I noticed some of these changes when I returned to a government PIO position in the early 2000s after leaving one in the '80s; PIOs are typically the first contact between reporters and agency officials and staff. The local news media had shrunk in numbers and size. Fewer media and fewer reporters were covering government planning and actions regularly. Fewer beat reporters knew and understood the history, operations and issues of government. The decision-making of our elected and appointed government leaders and representatives was no longer reported consistently. Occasional "Woodward-Bernstein" investigative articles are not equal to or as valuable as regular, knowledgeable news coverage in helping readers know and understand what's happening in their local, state or national institutions.

Also, I learned through the years that the journalistic principles of "fair, balanced and objective" reporting are too often poorly taught or poorly understood and practiced by reporters and their editors. And, admittedly, I probably can fault myself as both a past journalist and journalism instructor in understanding those principles.

Equally important as those principles--if not more important--is the journalistic principle of accuracy. Our news media are obligated to achieve as much accuracy as possible--given the built-in limitations of time, space, and access to reliable information. But that principle also should require reporters and their editors to examine, evaluate and balance the accuracy of the statements and information provided by news sources. News sources too often tell lies or make misleading statements or don't provide all the key details. And the news media should report that behavior honestly as part of their news stories.

It is simply not true to say or believe that reporting two or more sides of a story, without reporting the accuracy of all statements, is being fair, balanced and objective.

All that said, I can't and won't condemn the work of all individual reporters and editors. Sure, there are incompetent or inexperienced journalists--and journalists for the mainstream media with hidden, unethical biases. PIOs aren't all perfect either. As with all of us in all of our work, journalists have limitations on the work they do. Those limits include the circumstances of their particular assignments or stories and the practice of journalism itself based on meeting deadlines, filling only so much air-time and newspaper space, and selecting only the information that's most interesting or most important to readers, viewers and listeners.

And that's why it's important for we the people--the consumers of news--to fulfill our responsibility to get our information from as many sources as possible. Unfortunately, that's harder to do these days as the mainstream media shrink. But we can find more and more information on the Internet, though I think we should be willing to pay for it (and I don't just mean paying Comcast or other Internet service providers).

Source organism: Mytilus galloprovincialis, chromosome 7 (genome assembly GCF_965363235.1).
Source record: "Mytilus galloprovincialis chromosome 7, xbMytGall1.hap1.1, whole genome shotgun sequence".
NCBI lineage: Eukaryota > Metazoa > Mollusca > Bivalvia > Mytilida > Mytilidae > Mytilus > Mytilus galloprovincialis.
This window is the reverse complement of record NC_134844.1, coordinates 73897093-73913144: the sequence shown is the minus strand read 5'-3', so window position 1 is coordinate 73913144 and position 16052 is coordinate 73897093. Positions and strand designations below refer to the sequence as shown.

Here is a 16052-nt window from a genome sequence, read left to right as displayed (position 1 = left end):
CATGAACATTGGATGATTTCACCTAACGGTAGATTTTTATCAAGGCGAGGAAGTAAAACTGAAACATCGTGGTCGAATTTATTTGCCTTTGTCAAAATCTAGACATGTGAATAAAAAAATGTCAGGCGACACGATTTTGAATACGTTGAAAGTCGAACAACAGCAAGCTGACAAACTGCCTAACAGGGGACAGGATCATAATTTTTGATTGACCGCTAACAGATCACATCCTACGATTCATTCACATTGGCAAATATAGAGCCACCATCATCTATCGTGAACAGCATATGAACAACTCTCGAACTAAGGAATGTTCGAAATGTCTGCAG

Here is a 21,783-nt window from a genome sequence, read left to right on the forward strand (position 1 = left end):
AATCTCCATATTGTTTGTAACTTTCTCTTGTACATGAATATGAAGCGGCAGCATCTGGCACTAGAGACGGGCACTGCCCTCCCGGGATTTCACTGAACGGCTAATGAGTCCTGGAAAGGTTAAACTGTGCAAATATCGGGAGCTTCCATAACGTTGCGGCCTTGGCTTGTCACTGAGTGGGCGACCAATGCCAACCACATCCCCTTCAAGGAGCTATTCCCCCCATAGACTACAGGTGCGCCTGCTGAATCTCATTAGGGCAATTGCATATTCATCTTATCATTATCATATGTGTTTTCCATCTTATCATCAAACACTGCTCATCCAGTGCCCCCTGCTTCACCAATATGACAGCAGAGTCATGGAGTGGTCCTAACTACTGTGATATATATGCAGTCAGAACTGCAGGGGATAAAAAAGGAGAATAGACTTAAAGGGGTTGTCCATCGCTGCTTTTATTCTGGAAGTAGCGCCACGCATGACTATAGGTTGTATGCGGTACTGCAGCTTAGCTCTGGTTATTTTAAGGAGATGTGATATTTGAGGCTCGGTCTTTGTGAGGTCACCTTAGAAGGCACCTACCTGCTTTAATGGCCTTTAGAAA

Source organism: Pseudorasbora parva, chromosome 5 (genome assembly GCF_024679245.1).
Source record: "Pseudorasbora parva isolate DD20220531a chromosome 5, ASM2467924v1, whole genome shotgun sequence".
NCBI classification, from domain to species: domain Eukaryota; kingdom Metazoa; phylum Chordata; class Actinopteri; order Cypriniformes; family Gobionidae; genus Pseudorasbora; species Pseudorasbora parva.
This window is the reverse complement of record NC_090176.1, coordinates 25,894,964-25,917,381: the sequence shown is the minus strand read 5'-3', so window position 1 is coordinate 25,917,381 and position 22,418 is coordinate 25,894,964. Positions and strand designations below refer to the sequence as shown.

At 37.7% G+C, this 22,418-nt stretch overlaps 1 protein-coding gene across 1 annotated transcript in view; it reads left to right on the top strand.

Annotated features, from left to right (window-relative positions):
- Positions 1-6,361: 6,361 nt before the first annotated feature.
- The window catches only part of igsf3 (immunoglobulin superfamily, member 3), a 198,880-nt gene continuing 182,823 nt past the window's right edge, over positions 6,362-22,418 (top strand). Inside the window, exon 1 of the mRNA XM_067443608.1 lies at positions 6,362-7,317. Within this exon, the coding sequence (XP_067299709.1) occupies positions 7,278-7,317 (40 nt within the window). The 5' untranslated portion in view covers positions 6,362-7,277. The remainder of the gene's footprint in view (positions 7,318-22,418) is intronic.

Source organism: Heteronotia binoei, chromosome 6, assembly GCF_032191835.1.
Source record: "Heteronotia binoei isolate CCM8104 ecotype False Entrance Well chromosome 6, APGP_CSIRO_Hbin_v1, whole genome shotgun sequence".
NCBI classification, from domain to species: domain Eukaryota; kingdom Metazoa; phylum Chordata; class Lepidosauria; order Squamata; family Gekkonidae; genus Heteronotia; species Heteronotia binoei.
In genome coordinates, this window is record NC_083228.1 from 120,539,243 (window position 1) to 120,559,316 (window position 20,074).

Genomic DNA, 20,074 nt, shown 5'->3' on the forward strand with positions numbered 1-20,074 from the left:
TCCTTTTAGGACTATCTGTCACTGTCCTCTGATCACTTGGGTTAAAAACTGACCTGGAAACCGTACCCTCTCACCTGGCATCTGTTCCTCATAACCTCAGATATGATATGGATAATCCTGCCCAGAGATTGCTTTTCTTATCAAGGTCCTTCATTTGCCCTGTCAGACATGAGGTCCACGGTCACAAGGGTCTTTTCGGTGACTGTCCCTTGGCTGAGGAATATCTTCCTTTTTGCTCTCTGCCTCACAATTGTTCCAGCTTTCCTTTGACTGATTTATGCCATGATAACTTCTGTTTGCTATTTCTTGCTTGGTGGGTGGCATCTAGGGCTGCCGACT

Thursday, February 14, 2013

Why it's time for galleries to dump the jargon | Christina Patterson, The Independent

The art world uses words everyone else has dropped, writes blogger Christina Patterson.

When writing a blog post about an article I'm linking to, I often summarize key points of the article and include excerpts from it in my post. But I'm not doing that with this article. The language of the article is provocative and fun to read. I can't do it justice by summarizing it or taking excerpts from it. I encourage you to read it.

I'll just say that I agree with her point--not just about text on walls in art galleries but also about the language used in any field to explain itself or things it does. If you're not writing it so your readers will understand easily what you're thinking or trying to accomplish or want them to do, you'll likely to be perceived as self-centered or selfish.

I suppose in some fields and among some people, that's the point. But I don't buy it, figuratively, and your customers might not buy it either, literally. 

(I should acknowledge that in creative writing like fiction or poetry, the joy of reading it--and deciphering the unique language it uses--might be the purpose or goal of the writer and the reader. Quick understanding of such writing might not be the intent. I can buy that to some degree, figuratively, but depending on the story, I still might not buy it, literally.) 

That said, do you need some help connecting with your readers and trying to meet their needs? Check out Garbl's Plain English Writing Guide. It describes seven steps to help you do that:
  • Focusing on your reader and purpose
  • Organizing your ideas
  • Writing clear, effective paragraphs
  • Writing clear, simple sentences
  • Using suitable words
  • Creating an enticing design
  • Testing for clarity.
Patterson's article is featured today, Feb. 14, in my daily online paper, Garbl's Plain English Paragraphs, available at the Plain Language tab above and by free email subscription.

Wednesday, January 30, 2013

How to Deal with Crushing Feedback on Your Creative Work | Mark Mr